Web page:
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Your free vocal tip: How to keep your voice healthy during cold and flu season!

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I am often asked by my students "How can I keep from getting sick, or if I do catch a cold, how can I get my voice back to normal as soon as possible?"

During the winter months, good hand washing and sanitizing are even more important. Germs are transmitted from the hands to the mucous membranes any time you touch your eyes or your nose. Carry a portable hand sanitizer with you at all times and use it frequently throughout the day. Sneeze and cough into the crook of your arm, rather than your hands, and encourage others to do likewise, to prevent the spread of germs.

Anything that can affect your health, body, skin or mood can affect your singing. The most important element (other than good technique) is WATER. The vocal cords need to remain hydrated (wet) in order to function optimally. Most people do not drink enough plain water, and singers need to drink more water than the average person in order to maintain vocal health. The motto is "pee pale". That's right, the more clearly you tinkle, the happier your vocal cords are!

Air conditioning and heating units take moisture out of the air, affecting the hydration of the cords. Inhaling steam or cool mist will help replace the lost water.

You should also be aware that, because of the functioning of the epiglottis, nothing you drink actually touches the vocal cords, so the old "tea and honey" remedy, while it might feel nice, does not affect the vocal cords (although it may provide a soothing effect to the tissues of the throat). The only way to affect the vocal cords is to inhale steam or mist onto them.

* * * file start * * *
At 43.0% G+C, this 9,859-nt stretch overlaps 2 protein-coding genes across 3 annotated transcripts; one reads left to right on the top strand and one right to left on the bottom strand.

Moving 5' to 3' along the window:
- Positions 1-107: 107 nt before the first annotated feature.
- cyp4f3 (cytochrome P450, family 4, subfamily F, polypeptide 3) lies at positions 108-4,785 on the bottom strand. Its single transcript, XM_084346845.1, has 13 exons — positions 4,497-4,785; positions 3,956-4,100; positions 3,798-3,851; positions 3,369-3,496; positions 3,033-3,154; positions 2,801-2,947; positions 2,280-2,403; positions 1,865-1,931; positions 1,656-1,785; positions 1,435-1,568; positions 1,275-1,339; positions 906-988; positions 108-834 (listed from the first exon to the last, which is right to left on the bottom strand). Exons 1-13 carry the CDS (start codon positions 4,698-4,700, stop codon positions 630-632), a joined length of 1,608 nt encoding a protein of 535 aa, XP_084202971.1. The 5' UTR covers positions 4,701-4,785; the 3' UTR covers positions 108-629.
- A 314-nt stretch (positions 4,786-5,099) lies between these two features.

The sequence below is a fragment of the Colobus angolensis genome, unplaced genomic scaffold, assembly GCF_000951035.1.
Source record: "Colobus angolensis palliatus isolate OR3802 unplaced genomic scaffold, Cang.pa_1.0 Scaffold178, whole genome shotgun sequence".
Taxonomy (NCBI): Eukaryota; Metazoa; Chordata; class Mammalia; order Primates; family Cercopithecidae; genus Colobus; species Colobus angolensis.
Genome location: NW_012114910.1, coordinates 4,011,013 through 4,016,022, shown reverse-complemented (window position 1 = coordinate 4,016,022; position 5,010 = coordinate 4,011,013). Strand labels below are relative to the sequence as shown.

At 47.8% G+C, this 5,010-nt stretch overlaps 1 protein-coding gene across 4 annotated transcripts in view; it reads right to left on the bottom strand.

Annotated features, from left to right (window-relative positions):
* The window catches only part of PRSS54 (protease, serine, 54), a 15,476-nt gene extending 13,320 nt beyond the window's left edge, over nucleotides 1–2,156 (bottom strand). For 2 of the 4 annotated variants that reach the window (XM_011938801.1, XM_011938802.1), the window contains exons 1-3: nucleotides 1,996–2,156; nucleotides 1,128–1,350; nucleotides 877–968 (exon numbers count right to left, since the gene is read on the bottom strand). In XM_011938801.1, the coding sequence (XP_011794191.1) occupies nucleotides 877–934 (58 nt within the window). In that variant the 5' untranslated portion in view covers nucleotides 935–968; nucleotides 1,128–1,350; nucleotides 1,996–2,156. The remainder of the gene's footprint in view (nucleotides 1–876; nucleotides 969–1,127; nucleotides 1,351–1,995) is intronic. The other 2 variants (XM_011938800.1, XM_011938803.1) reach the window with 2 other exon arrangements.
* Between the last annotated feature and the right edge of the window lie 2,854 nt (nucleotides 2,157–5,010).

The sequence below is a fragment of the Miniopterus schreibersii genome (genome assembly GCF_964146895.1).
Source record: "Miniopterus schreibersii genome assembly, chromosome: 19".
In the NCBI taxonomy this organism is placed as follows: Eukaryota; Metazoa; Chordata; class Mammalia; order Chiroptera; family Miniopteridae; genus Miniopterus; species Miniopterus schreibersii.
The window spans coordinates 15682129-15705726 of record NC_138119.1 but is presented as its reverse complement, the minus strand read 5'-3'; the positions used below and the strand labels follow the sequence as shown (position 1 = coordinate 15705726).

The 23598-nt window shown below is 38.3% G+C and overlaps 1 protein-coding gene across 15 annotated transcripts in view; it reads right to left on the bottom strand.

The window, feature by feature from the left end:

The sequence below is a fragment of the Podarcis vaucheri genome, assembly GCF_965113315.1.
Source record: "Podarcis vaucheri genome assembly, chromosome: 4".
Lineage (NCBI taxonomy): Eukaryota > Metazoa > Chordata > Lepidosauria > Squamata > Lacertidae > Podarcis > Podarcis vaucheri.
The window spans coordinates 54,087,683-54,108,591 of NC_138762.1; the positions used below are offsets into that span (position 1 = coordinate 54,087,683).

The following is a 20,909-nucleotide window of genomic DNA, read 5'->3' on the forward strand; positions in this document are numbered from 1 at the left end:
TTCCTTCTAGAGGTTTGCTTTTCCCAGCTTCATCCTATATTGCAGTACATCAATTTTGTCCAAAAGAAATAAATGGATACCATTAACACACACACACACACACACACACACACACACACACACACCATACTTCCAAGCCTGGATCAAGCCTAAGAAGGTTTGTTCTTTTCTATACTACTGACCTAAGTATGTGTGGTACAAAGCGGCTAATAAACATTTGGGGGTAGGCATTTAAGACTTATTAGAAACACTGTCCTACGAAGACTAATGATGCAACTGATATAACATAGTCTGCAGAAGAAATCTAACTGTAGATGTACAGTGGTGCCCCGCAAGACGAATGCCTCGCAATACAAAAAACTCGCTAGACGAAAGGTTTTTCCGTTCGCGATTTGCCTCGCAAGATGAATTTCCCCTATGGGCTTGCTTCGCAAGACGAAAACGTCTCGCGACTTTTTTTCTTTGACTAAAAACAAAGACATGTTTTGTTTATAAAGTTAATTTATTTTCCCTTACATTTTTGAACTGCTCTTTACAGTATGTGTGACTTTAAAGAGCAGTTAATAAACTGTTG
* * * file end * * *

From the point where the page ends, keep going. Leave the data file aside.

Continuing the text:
Steam or mist, if inhaled, will hydrate the cords and help minimize swelling. I encourage singers to invest in a portable facial steamer (found at any drug store) and inhale steam several times a day if you are dealing with swollen vocal cords. (Make sure you sanitize the unit daily).

I also recommend using
a "NETI POT" to clear out sinus cavities. The use of a neti pot requires mixing up a saline solution that will be poured through the nasal passages. The neti pot used with a saline solution has been shown to be an effective treatment for hay fever, sinusitis, and other nasal conditions. Nasal irrigation is used by many professional singers to remedy sinus dripping.

Humidity, steam, mist, drinking water, and warmth are good for the vocal cords; smoke, pollen, dry air, air conditioning and heating, caffeine, alcohol and drugs are dehydrating
and therefore BAD for them!

Some singers find that dairy products like milk or cheese cause thick mucus, so these products should be avoided on performance days. Allergies are also mucus producing, but you should avoid most antihistamines because they are too drying. If you must take them, counter the dehydrating effects with plenty of water and steam. Breathing through a warm wet towel will do in an
emergency, as will inhaling steam from boiling water, or the local gym's steam room.

Acid reflux is a problem many people do not even know they have. It occurs when stomach acid regurgitates up onto your esophagus, touching your vocal cords and damaging the cords and surrounding tissue. You can address this common problem by avoiding late night eating and by sleeping with your head elevated. Check with your physician- there are new medications that may alleviate this issue for you.

If you are sick or vocally tired, you need rest. Avoid talking or even whispering. Whispering is not a healthful solution when your vocal cords are swollen. Never talk loudly or sing when your vocal cords are swollen- you may be encouraging vocal nodules. Instead, silence, rest, and steam will get you on the road to recovery. Lip and tongue trills can be helpful once you are on the road to recovery. Generally, instead of singing during this time, just listen to your old voice lessons. In that way, you are training "aurally" instead of "orally".



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